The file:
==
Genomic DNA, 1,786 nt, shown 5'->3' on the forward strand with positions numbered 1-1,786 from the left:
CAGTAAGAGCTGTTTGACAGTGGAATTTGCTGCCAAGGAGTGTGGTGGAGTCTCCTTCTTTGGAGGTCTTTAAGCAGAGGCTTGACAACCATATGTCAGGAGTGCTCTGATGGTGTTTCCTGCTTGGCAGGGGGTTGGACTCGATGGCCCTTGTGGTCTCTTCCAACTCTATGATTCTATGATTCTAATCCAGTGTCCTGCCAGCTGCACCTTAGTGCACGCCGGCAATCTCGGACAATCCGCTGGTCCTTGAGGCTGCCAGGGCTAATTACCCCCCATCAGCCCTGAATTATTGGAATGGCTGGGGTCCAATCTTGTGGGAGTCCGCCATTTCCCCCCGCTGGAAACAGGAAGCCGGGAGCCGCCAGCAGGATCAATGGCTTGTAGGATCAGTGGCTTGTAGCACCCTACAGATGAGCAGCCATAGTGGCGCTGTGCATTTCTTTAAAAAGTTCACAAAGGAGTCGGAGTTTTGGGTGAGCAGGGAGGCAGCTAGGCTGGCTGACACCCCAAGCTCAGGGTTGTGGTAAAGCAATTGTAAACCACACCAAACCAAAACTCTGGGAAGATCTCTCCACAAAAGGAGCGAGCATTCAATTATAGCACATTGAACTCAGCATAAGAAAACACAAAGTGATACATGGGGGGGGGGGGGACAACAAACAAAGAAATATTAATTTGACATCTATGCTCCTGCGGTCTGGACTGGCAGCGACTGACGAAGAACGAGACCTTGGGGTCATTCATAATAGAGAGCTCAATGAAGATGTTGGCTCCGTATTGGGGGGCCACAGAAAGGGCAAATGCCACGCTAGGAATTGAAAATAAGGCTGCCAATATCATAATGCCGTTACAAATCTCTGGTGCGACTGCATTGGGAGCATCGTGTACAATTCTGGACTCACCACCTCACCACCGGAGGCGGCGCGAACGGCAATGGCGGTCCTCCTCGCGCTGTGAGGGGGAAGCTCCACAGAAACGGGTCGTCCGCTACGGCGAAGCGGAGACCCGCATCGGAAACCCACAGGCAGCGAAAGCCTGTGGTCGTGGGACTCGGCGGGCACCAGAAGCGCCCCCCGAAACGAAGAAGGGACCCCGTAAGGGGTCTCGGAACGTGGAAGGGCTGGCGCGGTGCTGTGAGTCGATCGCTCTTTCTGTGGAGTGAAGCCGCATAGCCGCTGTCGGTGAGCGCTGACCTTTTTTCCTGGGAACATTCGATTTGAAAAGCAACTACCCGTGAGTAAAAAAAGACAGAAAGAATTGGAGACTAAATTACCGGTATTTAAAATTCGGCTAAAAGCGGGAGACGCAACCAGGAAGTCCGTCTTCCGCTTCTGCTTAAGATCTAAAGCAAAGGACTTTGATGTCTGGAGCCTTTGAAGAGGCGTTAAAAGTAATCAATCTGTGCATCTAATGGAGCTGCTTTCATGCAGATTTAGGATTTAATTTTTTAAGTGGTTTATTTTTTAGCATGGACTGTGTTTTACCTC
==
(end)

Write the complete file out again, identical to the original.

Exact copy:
Genomic DNA, 1,786 nt, shown 5'->3' on the forward strand with positions numbered 1-1,786 from the left:
CAGTAAGAGCTGTTTGACAGTGGAATTTGCTGCCAAGGAGTGTGGTGGAGTCTCCTTCTTTGGAGGTCTTTAAGCAGAGGCTTGACAACCATATGTCAGGAGTGCTCTGATGGTGTTTCCTGCTTGGCAGGGGGTTGGACTCGATGGCCCTTGTGGTCTCTTCCAACTCTATGATTCTATGATTCTAATCCAGTGTCCTGCCAGCTGCACCTTAGTGCACGCCGGCAATCTCGGACAATCCGCTGGTCCTTGAGGCTGCCAGGGCTAATTACCCCCCATCAGCCCTGAATTATTGGAATGGCTGGGGTCCAATCTTGTGGGAGTCCGCCATTTCCCCCCGCTGGAAACAGGAAGCCGGGAGCCGCCAGCAGGATCAATGGCTTGTAGGATCAGTGGCTTGTAGCACCCTACAGATGAGCAGCCATAGTGGCGCTGTGCATTTCTTTAAAAAGTTCACAAAGGAGTCGGAGTTTTGGGTGAGCAGGGAGGCAGCTAGGCTGGCTGACACCCCAAGCTCAGGGTTGTGGTAAAGCAATTGTAAACCACACCAAACCAAAACTCTGGGAAGATCTCTCCACAAAAGGAGCGAGCATTCAATTATAGCACATTGAACTCAGCATAAGAAAACACAAAGTGATACATGGGGGGGGGGGGGACAACAAACAAAGAAATATTAATTTGACATCTATGCTCCTGCGGTCTGGACTGGCAGCGACTGACGAAGAACGAGACCTTGGGGTCATTCATAATAGAGAGCTCAATGAAGATGTTGGCTCCGTATTGGGGGGCCACAGAAAGGGCAAATGCCACGCTAGGAATTGAAAATAAGGCTGCCAATATCATAATGCCGTTACAAATCTCTGGTGCGACTGCATTGGGAGCATCGTGTACAATTCTGGACTCACCACCTCACCACCGGAGGCGGCGCGAACGGCAATGGCGGTCCTCCTCGCGCTGTGAGGGGGAAGCTCCACAGAAACGGGTCGTCCGCTACGGCGAAGCGGAGACCCGCATCGGAAACCCACAGGCAGCGAAAGCCTGTGGTCGTGGGACTCGGCGGGCACCAGAAGCGCCCCCCGAAACGAAGAAGGGACCCCGTAAGGGGTCTCGGAACGTGGAAGGGCTGGCGCGGTGCTGTGAGTCGATCGCTCTTTCTGTGGAGTGAAGCCGCATAGCCGCTGTCGGTGAGCGCTGACCTTTTTTCCTGGGAACATTCGATTTGAAAAGCAACTACCCGTGAGTAAAAAAAGACAGAAAGAATTGGAGACTAAATTACCGGTATTTAAAATTCGGCTAAAAGCGGGAGACGCAACCAGGAAGTCCGTCTTCCGCTTCTGCTTAAGATCTAAAGCAAAGGACTTTGATGTCTGGAGCCTTTGAAGAGGCGTTAAAAGTAATCAATCTGTGCATCTAATGGAGCTGCTTTCATGCAGATTTAGGATTTAATTTTTTAAGTGGTTTATTTTTTAGCATGGACTGTGTTTTACCTC